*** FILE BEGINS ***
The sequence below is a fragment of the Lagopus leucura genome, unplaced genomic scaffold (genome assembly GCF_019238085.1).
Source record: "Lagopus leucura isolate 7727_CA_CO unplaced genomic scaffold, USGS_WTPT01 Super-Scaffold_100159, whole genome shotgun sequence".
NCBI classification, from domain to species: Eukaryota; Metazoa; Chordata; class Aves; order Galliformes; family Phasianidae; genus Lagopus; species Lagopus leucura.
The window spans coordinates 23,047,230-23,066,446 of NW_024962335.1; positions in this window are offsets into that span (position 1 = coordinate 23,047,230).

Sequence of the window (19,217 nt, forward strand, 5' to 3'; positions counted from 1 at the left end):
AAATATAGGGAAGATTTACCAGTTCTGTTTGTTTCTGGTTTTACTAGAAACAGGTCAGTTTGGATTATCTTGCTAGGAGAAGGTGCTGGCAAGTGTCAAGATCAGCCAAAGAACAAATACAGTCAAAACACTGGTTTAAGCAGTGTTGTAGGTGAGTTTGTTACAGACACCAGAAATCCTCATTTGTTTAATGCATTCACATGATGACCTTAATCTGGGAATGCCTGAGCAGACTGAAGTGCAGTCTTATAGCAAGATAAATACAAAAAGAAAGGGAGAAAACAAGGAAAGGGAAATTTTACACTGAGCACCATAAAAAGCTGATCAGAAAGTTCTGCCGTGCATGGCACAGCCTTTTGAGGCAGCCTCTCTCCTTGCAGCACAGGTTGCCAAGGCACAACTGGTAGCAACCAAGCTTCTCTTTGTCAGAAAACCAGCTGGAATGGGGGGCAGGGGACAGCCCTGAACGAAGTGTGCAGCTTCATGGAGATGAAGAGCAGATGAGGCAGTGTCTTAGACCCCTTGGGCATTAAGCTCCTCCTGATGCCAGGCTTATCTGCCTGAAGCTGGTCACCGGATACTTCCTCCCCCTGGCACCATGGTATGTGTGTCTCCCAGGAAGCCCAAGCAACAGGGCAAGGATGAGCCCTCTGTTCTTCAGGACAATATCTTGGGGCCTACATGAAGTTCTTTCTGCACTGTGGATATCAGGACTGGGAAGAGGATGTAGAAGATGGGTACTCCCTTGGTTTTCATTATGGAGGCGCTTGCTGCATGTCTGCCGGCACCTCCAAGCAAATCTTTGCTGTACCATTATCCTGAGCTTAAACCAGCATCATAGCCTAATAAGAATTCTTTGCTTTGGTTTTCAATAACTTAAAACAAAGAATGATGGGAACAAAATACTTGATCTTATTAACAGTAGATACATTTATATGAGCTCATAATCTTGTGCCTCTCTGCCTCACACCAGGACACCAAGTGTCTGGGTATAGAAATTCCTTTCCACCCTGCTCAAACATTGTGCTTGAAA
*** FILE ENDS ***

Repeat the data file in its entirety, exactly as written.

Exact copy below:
The sequence below is a fragment of the Lagopus leucura genome, unplaced genomic scaffold (genome assembly GCF_019238085.1).
Source record: "Lagopus leucura isolate 7727_CA_CO unplaced genomic scaffold, USGS_WTPT01 Super-Scaffold_100159, whole genome shotgun sequence".
NCBI classification, from domain to species: Eukaryota; Metazoa; Chordata; class Aves; order Galliformes; family Phasianidae; genus Lagopus; species Lagopus leucura.
The window spans coordinates 23,047,230-23,066,446 of NW_024962335.1; positions in this window are offsets into that span (position 1 = coordinate 23,047,230).

Sequence of the window (19,217 nt, forward strand, 5' to 3'; positions counted from 1 at the left end):
AAATATAGGGAAGATTTACCAGTTCTGTTTGTTTCTGGTTTTACTAGAAACAGGTCAGTTTGGATTATCTTGCTAGGAGAAGGTGCTGGCAAGTGTCAAGATCAGCCAAAGAACAAATACAGTCAAAACACTGGTTTAAGCAGTGTTGTAGGTGAGTTTGTTACAGACACCAGAAATCCTCATTTGTTTAATGCATTCACATGATGACCTTAATCTGGGAATGCCTGAGCAGACTGAAGTGCAGTCTTATAGCAAGATAAATACAAAAAGAAAGGGAGAAAACAAGGAAAGGGAAATTTTACACTGAGCACCATAAAAAGCTGATCAGAAAGTTCTGCCGTGCATGGCACAGCCTTTTGAGGCAGCCTCTCTCCTTGCAGCACAGGTTGCCAAGGCACAACTGGTAGCAACCAAGCTTCTCTTTGTCAGAAAACCAGCTGGAATGGGGGGCAGGGGACAGCCCTGAACGAAGTGTGCAGCTTCATGGAGATGAAGAGCAGATGAGGCAGTGTCTTAGACCCCTTGGGCATTAAGCTCCTCCTGATGCCAGGCTTATCTGCCTGAAGCTGGTCACCGGATACTTCCTCCCCCTGGCACCATGGTATGTGTGTCTCCCAGGAAGCCCAAGCAACAGGGCAAGGATGAGCCCTCTGTTCTTCAGGACAATATCTTGGGGCCTACATGAAGTTCTTTCTGCACTGTGGATATCAGGACTGGGAAGAGGATGTAGAAGATGGGTACTCCCTTGGTTTTCATTATGGAGGCGCTTGCTGCATGTCTGCCGGCACCTCCAAGCAAATCTTTGCTGTACCATTATCCTGAGCTTAAACCAGCATCATAGCCTAATAAGAATTCTTTGCTTTGGTTTTCAATAACTTAAAACAAAGAATGATGGGAACAAAATACTTGATCTTATTAACAGTAGATACATTTATATGAGCTCATAATCTTGTGCCTCTCTGCCTCACACCAGGACACCAAGTGTCTGGGTATAGAAATTCCTTTCCACCCTGCTCAAACATTGTGCTTGAAA